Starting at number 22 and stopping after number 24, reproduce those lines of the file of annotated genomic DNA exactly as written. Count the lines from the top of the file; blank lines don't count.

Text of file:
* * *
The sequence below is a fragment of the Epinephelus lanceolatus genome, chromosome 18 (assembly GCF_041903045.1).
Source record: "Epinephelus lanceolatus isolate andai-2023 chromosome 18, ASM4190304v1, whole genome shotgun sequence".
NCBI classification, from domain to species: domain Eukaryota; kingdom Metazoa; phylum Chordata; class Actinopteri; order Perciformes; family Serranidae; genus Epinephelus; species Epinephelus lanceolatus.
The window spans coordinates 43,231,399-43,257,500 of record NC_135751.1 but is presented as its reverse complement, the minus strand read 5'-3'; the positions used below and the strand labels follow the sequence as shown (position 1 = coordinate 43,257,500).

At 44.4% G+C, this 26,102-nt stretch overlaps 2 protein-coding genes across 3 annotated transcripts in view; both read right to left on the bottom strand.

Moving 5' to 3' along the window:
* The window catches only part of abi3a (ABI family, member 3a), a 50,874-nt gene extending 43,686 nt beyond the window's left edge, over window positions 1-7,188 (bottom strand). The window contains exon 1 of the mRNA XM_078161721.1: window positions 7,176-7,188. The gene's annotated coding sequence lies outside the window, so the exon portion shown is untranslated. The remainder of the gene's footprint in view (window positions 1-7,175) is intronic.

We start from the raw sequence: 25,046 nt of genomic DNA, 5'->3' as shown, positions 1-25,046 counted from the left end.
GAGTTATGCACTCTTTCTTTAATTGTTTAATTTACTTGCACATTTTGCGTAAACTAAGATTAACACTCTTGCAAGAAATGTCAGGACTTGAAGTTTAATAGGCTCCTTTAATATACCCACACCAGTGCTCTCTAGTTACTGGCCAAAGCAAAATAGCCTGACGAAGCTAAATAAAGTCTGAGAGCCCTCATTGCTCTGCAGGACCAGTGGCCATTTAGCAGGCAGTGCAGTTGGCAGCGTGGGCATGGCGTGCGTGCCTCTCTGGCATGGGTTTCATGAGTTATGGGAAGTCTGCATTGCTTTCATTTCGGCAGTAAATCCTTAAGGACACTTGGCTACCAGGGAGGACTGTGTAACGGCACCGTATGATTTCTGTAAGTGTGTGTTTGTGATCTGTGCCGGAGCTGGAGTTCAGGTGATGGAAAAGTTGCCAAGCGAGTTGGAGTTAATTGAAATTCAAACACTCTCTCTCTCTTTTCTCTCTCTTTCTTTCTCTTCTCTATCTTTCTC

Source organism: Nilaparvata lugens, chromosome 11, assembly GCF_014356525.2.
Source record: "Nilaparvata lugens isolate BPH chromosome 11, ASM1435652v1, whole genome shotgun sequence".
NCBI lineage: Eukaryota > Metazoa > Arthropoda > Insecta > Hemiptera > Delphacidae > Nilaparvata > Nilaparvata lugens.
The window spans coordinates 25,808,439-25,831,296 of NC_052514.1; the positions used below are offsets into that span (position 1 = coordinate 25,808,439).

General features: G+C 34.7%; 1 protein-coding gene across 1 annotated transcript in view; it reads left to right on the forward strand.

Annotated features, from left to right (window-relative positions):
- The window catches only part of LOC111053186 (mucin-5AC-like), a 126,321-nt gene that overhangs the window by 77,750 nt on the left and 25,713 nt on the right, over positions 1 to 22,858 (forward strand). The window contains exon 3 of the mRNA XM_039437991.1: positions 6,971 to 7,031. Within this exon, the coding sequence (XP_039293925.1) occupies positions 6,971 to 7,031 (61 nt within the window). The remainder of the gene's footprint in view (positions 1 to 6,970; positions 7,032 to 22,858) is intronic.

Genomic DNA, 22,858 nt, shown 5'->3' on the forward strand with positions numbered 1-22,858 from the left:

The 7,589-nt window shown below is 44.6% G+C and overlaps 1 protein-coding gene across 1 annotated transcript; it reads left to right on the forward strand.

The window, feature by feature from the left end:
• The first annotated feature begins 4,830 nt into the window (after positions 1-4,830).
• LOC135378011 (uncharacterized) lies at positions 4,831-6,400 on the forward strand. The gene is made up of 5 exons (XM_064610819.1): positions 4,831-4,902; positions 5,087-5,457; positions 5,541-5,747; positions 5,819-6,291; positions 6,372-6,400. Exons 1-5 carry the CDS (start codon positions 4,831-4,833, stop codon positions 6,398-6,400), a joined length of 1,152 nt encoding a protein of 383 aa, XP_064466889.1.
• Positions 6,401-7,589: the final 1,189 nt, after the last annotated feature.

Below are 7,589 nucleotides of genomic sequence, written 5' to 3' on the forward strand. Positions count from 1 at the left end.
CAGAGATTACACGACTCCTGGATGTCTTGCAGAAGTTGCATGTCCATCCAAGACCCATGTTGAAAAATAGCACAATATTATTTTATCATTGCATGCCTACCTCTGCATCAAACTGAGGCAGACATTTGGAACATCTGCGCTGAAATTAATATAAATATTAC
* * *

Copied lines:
• Positions 6,401-7,589: the final 1,189 nt, after the last annotated feature.

Below are 7,589 nucleotides of genomic sequence, written 5' to 3' on the forward strand. Positions count from 1 at the left end.
CAGAGATTACACGACTCCTGGATGTCTTGCAGAAGTTGCATGTCCATCCAAGACCCATGTTGAAAAATAGCACAATATTATTTTATCATTGCATGCCTACCTCTGCATCAAACTGAGGCAGACATTTGGAACATCTGCGCTGAAATTAATATAAATATTAC